‘I was not ill-informed and I believe the situation is unfair’: Financial watchdog rocked by record complaints … but thousands won’t get help
Britain’s banks and insurers are buckling under record complaints, many of which end up with the ultimate arbiter, the Financial Ombudsman Service. This organisation, the largest of its type in the world, is dealing with a record 400,000 new cases a year and fielding almost two million inquiries.
However, it cannot help in every case – as thousands of consumers are discovering.
Staff at the Ombudsman’s offices in London’s Docklands are tallying up the complaints for the year ending March 31.
Bank of Ireland loan rate rise exposes gap in protection
Figures published on Thursday showed a continuing surge in landlord mortgages, with 1.46 million now in force.
They account for more than one in ten of all mortgages.
Yet a regulatory quirk means that these loans fall outside mainstream regulation, and so disputes involving them are not likely to be covered by the Financial Ombudsman Service.
Caroline Grierson, 41, is among thousands of British-based landlords with a grievance against their lender, Bank of Ireland.
She has two buy-to-let mortgages with the bank from 2003. Last week her payments more than doubled when the bank increased its rate from 2.25 per cent to 4.99 per cent.
The rise comes even though the mortgages are trackers that are supposed to move in line with the Bank of England base rate, which has remained unchanged at 0.5 per cent since March 2009.
The controversial increase, which affects 13,500 borrowers, has been widely condemned. It rests on a clause buried within borrowers’ original contracts.
Bank of Ireland, which had to be bailed out in 2009, says it is raising the rate to ‘maintain greater levels of capital’ and claims it is entirely within its rights.
But Caroline, who lets four properties in the Connah’s Quay area of Flintshire, where she lives, is considering legal action. She believes the contract was unfairly written, an issue that usually the FOS could investigate. But because a landlord mortgage is involved, the FOS cannot act.
Caroline, who became a professional mortgage broker in 2008, says: ‘I was not an ill-informed landlord when I took out these loans, but the wording was very unclear – and I believe unfair.
‘The fact these loans are not regulated like other mortgages, offering the protection of the Ombudsman, is an anomaly. Such widely held financial arrangements should be covered.’
The FOS has not ruled out the possibility of being able to help in some Bank of Ireland cases.
Although it cannot intervene where the complaint involves advice on landlord loans, it says that it might be able to look at cases where borrowers dealt directly with the bank.
A spokesman for the FOS said: ‘If consumers are unsure whether they can make a complaint, they should speak to us – we may be able to help.’
The results, when they are published later this month, will show increases in the number of complaints across almost every facet of personal finance.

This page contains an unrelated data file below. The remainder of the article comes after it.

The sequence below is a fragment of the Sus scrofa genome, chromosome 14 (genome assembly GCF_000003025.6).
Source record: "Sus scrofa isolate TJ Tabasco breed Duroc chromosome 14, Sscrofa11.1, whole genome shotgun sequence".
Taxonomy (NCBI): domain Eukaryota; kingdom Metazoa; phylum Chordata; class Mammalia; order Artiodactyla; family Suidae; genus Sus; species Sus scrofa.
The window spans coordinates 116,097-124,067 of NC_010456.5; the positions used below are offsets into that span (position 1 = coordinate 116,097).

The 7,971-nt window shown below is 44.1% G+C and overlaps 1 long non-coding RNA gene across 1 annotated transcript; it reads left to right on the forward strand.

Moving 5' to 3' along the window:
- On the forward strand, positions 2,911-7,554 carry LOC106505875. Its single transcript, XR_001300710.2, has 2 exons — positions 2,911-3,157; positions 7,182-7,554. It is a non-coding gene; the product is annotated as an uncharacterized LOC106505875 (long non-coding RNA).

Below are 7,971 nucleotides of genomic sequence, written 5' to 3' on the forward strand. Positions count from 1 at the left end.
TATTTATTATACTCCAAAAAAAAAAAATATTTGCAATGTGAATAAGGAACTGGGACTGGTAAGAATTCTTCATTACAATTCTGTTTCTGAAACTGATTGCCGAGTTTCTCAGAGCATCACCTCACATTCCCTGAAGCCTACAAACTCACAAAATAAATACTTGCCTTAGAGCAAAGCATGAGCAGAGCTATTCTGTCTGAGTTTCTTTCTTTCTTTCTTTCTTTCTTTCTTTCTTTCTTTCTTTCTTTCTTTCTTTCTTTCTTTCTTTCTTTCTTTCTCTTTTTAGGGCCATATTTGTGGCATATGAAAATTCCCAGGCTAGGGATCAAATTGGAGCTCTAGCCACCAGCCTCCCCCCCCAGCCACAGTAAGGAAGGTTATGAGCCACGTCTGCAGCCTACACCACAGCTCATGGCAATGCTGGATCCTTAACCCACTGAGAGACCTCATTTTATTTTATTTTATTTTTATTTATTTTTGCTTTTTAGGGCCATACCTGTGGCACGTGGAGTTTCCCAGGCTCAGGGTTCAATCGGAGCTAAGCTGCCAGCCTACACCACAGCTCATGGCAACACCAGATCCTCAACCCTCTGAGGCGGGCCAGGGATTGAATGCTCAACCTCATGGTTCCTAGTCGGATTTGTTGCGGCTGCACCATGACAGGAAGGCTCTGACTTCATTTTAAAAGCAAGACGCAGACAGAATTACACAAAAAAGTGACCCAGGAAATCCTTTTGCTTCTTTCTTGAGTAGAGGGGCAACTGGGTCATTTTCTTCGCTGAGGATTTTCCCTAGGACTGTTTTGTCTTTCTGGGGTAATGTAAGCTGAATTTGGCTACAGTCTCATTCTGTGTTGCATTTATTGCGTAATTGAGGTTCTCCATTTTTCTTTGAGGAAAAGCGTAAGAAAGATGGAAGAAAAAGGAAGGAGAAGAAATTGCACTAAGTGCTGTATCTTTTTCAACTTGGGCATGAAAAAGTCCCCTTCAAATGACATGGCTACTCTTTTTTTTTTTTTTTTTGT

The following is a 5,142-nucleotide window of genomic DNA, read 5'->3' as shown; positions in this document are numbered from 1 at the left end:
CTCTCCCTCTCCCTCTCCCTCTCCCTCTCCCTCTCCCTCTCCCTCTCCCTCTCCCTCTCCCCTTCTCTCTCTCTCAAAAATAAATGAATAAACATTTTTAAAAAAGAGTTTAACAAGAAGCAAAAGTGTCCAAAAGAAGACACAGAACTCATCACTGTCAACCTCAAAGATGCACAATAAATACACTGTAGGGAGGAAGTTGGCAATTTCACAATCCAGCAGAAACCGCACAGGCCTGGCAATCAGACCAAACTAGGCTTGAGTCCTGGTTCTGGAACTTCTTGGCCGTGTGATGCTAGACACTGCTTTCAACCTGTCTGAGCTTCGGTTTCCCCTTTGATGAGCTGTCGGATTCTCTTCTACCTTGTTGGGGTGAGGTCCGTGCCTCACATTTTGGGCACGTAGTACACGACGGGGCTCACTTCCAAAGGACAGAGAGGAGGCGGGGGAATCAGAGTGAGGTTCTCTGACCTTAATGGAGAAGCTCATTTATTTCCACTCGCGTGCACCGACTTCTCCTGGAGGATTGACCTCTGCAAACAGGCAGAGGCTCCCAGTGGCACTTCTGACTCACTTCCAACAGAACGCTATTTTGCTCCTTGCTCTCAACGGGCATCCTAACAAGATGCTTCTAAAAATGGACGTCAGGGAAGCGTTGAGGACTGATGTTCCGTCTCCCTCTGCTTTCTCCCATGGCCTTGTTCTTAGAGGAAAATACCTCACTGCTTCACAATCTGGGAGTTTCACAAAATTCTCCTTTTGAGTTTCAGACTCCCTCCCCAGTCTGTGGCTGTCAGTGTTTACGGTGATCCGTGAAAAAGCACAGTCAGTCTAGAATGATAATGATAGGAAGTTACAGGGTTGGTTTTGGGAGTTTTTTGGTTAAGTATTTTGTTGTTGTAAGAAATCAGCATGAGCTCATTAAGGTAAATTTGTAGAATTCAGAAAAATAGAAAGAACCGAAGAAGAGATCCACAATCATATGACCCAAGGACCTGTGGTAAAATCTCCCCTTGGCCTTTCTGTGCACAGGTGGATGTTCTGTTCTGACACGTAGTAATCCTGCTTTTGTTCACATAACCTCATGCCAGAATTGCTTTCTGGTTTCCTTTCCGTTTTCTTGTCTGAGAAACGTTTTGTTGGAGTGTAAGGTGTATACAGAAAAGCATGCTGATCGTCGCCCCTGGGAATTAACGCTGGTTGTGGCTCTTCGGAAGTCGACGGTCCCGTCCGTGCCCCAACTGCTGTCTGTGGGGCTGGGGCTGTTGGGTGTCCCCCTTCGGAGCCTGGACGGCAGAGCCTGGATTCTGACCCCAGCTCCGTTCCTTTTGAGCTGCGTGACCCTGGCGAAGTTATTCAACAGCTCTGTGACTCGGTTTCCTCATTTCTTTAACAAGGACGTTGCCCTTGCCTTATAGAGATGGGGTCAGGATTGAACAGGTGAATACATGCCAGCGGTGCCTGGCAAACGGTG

Cases involving payment protection insurance – the near-worthless cover sold on a vast scale by banks – account for three in four complaints and continue to soar.
But there are also steady increases in complaints about general banking, insurance, credit cards, overdrafts and savings accounts, among other services.
The FOS finds in favour of the consumer in approximately half of its cases, which usually means that compensation is paid by the firm responsible.
However, as the tide of complaints swells more people are discovering that there are cases where the FOS cannot help them.
And because of quirks in wider financial regulation, entire areas of finance, such as landlord mortgages, fall outside its remit.
Can you take your complaint to the Ombudsman? The Mail on Sunday sets out the answers.
ARE YOU WITHIN THE TIME LIMIT?
When something goes wrong you first need to complain to the bank, adviser or other regulated financial provider responsible.
They have eight weeks in which to resolve the complaint or issue a ‘deadlock’ letter in which they say they cannot agree with you.
This is the point at which you can approach the FOS. Generally your complaint needs to reach it within six months of receiving this deadlock letter. And, in total, your complaint should be made within six years of the event being complained of. Outside these limits, your complaint could be rejected.
IS YOUR CLAIM FOR TOO MUCH MONEY?
A firm can be ordered to compensate you up to £150,000. If your loss exceeds the limit, the FOS can order it to pay £150,000 and then recommend (it cannot force) the company to pay more as required. In practice, if the FOS thinks your case is likely to involve large sums, it will probably recommend that you take the dispute to court.
IS YOUR DEAL COVERED?
The FOS can look into cases involving regulated financial firms, which includes providers such as banks and insurers as well as intermediaries, such as financial advisers.
Some financial intermediaries and providers are not regulated. But if, for instance, a regulated adviser recommends an unregulated investment, the FOS could still be involved as far as the suitability of the advice was concerned. To be safely covered by the FOS, you should deal only with regulated intermediaries recommending regulated investments or policies.
IS YOUR CASE TOO COMPLEX?
The Ombudsman does handle complex cases, but sometimes it will encourage consumers to use the courts if, for instance, there are many parties involved or large sums at stake. Wrangles with firms where there are other disputes involved, such as the split of assets on divorce, might be better dealt with by courts. The FOS is free to consumers, making it preferable to the costs and risks of court proceedings. But if your case is not upheld by the FOS, you can still go to court.